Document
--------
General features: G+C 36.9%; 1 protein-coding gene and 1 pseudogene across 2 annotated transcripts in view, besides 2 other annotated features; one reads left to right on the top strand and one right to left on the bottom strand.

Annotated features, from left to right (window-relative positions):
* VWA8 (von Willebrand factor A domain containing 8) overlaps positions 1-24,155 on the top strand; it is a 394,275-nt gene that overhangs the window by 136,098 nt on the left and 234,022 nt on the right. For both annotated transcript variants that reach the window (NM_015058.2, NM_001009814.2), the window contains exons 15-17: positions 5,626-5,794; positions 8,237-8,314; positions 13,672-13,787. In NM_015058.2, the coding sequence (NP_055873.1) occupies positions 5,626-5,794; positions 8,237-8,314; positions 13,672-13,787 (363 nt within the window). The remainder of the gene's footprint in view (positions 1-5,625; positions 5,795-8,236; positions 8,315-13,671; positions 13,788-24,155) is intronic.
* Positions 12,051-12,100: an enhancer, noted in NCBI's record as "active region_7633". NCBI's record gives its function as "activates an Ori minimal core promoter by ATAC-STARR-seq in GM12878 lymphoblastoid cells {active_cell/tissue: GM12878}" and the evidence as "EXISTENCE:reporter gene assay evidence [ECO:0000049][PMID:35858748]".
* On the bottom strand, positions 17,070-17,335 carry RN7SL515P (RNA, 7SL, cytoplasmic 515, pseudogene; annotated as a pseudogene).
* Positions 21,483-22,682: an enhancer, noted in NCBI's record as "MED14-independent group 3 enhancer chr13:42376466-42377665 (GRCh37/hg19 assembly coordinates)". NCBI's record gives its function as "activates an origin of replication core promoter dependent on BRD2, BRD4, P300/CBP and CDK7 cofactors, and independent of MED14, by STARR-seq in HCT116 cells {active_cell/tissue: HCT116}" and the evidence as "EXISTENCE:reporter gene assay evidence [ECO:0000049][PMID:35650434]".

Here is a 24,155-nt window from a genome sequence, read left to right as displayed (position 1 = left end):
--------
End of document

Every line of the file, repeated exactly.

General features: G+C 36.9%; 1 protein-coding gene and 1 pseudogene across 2 annotated transcripts in view, besides 2 other annotated features; one reads left to right on the top strand and one right to left on the bottom strand.

Annotated features, from left to right (window-relative positions):
* VWA8 (von Willebrand factor A domain containing 8) overlaps positions 1-24,155 on the top strand; it is a 394,275-nt gene that overhangs the window by 136,098 nt on the left and 234,022 nt on the right. For both annotated transcript variants that reach the window (NM_015058.2, NM_001009814.2), the window contains exons 15-17: positions 5,626-5,794; positions 8,237-8,314; positions 13,672-13,787. In NM_015058.2, the coding sequence (NP_055873.1) occupies positions 5,626-5,794; positions 8,237-8,314; positions 13,672-13,787 (363 nt within the window). The remainder of the gene's footprint in view (positions 1-5,625; positions 5,795-8,236; positions 8,315-13,671; positions 13,788-24,155) is intronic.
* Positions 12,051-12,100: an enhancer, noted in NCBI's record as "active region_7633". NCBI's record gives its function as "activates an Ori minimal core promoter by ATAC-STARR-seq in GM12878 lymphoblastoid cells {active_cell/tissue: GM12878}" and the evidence as "EXISTENCE:reporter gene assay evidence [ECO:0000049][PMID:35858748]".
* On the bottom strand, positions 17,070-17,335 carry RN7SL515P (RNA, 7SL, cytoplasmic 515, pseudogene; annotated as a pseudogene).
* Positions 21,483-22,682: an enhancer, noted in NCBI's record as "MED14-independent group 3 enhancer chr13:42376466-42377665 (GRCh37/hg19 assembly coordinates)". NCBI's record gives its function as "activates an origin of replication core promoter dependent on BRD2, BRD4, P300/CBP and CDK7 cofactors, and independent of MED14, by STARR-seq in HCT116 cells {active_cell/tissue: HCT116}" and the evidence as "EXISTENCE:reporter gene assay evidence [ECO:0000049][PMID:35650434]".

Here is a 24,155-nt window from a genome sequence, read left to right as displayed (position 1 = left end):